R vs Morin (Criminal Appeal Side No: 05 of 2012)  SCSC 36 (05 April 2013);
The Appellant in this case has been charged in the Magistrates’ Court as follows;
Engaging in pig breeding activity without holding a licence from the Seychelles Licensing Authority contrary to section 16 (1) (a) read with section 19 (4) and punishable under section 20 (1) (a) of the Licences Act Cap 113.
The particulars of the offence are that Cherubin Morin a businessman of La Misere Mahe on the 24th of May 2007 at La Misere, Mahe engaged in the activity of pig breeding without holding a licence from the Licensing Authority as specified under Schedule 1 of the Licenses Act Cap 113.
By judgment dated 27th February 2012 the learned Senior Magistrate found the accused guilty as charged and proceeded to sentence the accused to a fine of SR 7000/=.
Being aggrieved by the said conviction and sentence the Appellant seeks to appeal against the conviction and sentence on the following grounds;
1) The evidence revealed that the Appellant was laboring under a mistake of fact as to whether his permit was sufficient to engage in the activity even if he had no licence.
2) The learned Magistrate should have given the Appellant credit for his mistake and acquitted him of the offence charged.
3) Considering the circumstances of the case a conditional or absolute discharge would be the most appropriate manner of disposing of the case
4) The sentence of SR 7000 is manifestly harsh and excessive.
It is the contention of learned counsel for the Republic that in terms of section 5(1) of the Pig Production (Control) Act CAP 170 that it was imperative that a person breeding pigs should possess a licence from the Licensing Authority.
Section 5(1) of the Pig Production (Control) Act reads as follows;
No person shall breed pigs except under and in accordance with a licence granted by the Licensing Authority.
It follows therefore that a person breeding pigs should do so under and in accordance with a licence granted by the Licensing Authority.
Section 16(1) (a) of the Licenses Act (CAP 113) reads as follows;
Notwithstanding anything in any other Act, no person shall-
(a) engage in or carry on any activity, profession, trade or business specified in Schedule 1”
except under and in accordance with a licence granted by the Authority.
Schedule 1 refers to activity, profession, trade and business and pig breeding is included as item 23.
Section 19 (4) of the Licences Act reads as follows;
A person who contravenes section 16 (1) or when directed by the Authority, contravenes section 17(2) or contravenes any condition of a licence or contravenes any regulation of is guilty of an offence.
On a perusal of the evidence led at the trial, it is clear that the prosecution has led evidence to establish the fact that the Appellant was breeding pigs and the fact that the Appellant did not have a licence as required by law for pig breeding from the Licensing Authority. The main contention of the defence as borne out by the evidence of the Appellant is that he admits he was doing the business of pig breeding and fattening and had been provided with a permit from the Ministry of Agriculture in 1987 which he produced as document D1. He admits not having a licence for pig breeding from the Licensing Authority. It appears from document D2 that the Ministry of Agriculture has issued another permit dated 18th October 2011 to the Appellant and his defence was that throughout he was not aware that he needed a licence from the Licensing Authority as he thought the said permit was sufficient.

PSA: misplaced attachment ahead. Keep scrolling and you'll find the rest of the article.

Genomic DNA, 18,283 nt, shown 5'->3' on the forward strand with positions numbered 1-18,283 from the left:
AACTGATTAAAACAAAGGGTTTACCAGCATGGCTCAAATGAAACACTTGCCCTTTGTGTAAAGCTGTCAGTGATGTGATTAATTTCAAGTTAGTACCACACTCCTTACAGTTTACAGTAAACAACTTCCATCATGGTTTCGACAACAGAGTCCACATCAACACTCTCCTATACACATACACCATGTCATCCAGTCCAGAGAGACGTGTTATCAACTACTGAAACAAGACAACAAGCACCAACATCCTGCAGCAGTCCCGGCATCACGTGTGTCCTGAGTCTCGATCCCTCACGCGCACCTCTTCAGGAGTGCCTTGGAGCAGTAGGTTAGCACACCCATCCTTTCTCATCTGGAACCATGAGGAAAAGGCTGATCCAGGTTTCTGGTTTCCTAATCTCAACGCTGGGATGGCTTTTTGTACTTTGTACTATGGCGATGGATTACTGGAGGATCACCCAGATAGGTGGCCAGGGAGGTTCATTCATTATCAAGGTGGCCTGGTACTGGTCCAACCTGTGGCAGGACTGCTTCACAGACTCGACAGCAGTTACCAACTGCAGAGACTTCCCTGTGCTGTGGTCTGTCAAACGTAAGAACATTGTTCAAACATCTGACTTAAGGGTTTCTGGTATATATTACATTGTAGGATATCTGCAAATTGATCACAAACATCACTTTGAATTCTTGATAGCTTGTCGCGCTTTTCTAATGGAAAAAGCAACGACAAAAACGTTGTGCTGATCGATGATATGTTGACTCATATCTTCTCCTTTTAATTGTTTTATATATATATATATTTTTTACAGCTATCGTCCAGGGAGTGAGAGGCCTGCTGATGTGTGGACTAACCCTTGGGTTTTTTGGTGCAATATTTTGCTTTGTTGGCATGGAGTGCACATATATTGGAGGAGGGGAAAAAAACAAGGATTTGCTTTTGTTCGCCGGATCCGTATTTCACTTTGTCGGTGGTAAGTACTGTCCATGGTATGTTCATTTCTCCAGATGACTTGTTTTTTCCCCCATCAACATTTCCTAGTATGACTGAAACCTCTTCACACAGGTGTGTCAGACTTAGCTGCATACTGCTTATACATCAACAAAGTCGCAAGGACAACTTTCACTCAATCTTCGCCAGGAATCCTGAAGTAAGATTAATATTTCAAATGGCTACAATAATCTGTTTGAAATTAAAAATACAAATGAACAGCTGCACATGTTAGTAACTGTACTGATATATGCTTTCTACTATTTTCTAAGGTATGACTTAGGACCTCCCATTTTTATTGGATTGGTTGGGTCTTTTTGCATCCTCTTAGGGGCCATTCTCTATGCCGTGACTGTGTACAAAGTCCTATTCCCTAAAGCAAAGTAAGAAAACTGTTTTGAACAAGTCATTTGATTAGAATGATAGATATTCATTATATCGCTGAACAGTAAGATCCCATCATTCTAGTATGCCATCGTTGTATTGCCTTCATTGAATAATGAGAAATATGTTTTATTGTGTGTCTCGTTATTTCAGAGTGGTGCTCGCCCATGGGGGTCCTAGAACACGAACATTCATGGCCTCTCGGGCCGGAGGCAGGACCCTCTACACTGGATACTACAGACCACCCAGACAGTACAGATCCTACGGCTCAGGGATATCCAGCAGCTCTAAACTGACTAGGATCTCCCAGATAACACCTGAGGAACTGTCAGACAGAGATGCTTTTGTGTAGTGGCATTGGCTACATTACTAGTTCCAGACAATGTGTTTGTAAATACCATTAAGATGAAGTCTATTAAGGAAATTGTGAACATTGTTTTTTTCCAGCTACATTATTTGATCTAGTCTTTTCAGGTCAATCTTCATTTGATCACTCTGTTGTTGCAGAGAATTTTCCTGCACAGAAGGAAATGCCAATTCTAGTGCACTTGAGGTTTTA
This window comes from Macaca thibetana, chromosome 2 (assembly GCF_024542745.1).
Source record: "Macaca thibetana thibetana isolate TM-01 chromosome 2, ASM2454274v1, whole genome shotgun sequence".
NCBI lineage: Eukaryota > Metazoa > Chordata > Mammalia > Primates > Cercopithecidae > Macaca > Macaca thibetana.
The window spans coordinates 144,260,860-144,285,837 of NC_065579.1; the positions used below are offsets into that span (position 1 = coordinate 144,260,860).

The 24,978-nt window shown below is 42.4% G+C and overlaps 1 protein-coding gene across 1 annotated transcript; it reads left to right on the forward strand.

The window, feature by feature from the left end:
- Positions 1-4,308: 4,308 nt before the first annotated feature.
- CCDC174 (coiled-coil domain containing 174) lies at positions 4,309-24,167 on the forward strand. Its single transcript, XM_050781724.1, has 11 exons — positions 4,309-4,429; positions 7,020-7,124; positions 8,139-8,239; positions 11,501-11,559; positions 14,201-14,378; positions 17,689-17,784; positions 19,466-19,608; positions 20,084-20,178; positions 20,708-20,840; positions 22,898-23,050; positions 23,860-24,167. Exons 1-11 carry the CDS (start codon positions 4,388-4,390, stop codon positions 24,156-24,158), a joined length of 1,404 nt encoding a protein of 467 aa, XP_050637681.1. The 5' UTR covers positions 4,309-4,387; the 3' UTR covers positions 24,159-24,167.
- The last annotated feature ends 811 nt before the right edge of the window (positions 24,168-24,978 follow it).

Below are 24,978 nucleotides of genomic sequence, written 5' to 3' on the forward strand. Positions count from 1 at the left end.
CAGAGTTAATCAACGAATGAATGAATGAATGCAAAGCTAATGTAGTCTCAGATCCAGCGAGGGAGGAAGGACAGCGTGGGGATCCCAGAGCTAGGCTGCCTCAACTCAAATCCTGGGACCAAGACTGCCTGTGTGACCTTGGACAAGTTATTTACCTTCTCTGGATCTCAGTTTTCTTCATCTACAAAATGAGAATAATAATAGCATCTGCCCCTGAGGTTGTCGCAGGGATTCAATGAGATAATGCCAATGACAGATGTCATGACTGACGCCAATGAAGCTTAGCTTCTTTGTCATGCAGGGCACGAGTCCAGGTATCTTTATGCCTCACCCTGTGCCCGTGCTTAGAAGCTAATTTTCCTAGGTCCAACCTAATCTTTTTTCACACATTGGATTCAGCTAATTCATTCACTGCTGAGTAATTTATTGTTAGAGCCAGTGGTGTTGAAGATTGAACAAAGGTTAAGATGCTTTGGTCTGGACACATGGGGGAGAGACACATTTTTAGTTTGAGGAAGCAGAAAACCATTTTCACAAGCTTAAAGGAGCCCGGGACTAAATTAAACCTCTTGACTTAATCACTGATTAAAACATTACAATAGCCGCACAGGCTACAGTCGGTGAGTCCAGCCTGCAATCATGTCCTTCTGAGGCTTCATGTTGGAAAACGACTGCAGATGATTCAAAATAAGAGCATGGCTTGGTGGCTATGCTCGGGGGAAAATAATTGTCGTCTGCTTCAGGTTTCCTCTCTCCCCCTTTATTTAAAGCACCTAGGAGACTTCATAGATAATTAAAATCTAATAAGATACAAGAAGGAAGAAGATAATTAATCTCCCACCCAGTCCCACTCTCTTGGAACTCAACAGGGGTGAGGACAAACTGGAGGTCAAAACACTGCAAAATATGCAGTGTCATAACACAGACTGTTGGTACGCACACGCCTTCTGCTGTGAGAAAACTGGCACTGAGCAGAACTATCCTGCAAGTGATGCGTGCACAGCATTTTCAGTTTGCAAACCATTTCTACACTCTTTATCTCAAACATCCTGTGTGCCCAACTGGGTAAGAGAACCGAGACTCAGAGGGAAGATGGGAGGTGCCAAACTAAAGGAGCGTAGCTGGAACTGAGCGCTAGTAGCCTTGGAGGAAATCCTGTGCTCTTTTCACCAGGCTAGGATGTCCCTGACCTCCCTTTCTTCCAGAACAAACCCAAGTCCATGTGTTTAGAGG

It is pertinent to mention at this stage that while section 5(1) of the Pig Production (Control) Act refers to the necessity of a licence for the breeding of pigs, section7(1) refers to a permit being issued for the purpose of fattening pigs. Perusal of defence documents D1 and D2 clearly show that the permit has been issued under section 7(1) of the Pig Production (Control) Act for the purpose of fattening of pigs. Therefore the law as it stands clearly indicates the necessity of a licence for the breeding of pigs and the necessity of a separate permit for the fattening of pigs.
A licence from the Licensing Authority is a requirement by law. Considering all the aforementioned facts the learned Senior Magistrate cannot be faulted for finding the Appellant guilty of the offence as the Appellant had failed to produce a valid licence as required by the law as set out above. Ignorance of the law is not an acceptable defence. Therefore the appeal against the conviction bears no merit and is dismissed.
Learned counsel next contended that the learned Senior Magistrate should have taken into consideration the triviality of the offence, its technicality and the minor loss to the treasury which learned counsel himself estimated to be SR 250.00 per annum and should have discharged the Appellant either absolutely or conditionally. It is the view of this court that the Appellant has been running the said business admittedly since 1987. Licenses (Pig Breeding) Regulations came into force on the 31st of March 1987 and regulation 5 states that the said licence shall be valid for a period of 12 months. The Schedule of the regulation refers to the fees as SR 50 for processing an application and licence fee as SR 200. In total a sum of SR 250 per year. Further regulation 4(2) refers to a surcharge of 10% that could be charged for each month that has elapsed from the date of expiration of the earlier licence. In this instant case the Appellant admittedly has never obtained the said licence since 1987.
Therefore this court is of the view that the learned Senior Magistrate has imposed a just and appropriate sentence in fining the Appellant a sum of SR 7000 and in the aforementioned circumstances the sentence cannot be said to be harsh or excessive.
The appeal against conviction and sentence stand dismissed.
Dated this 5th day of April 2013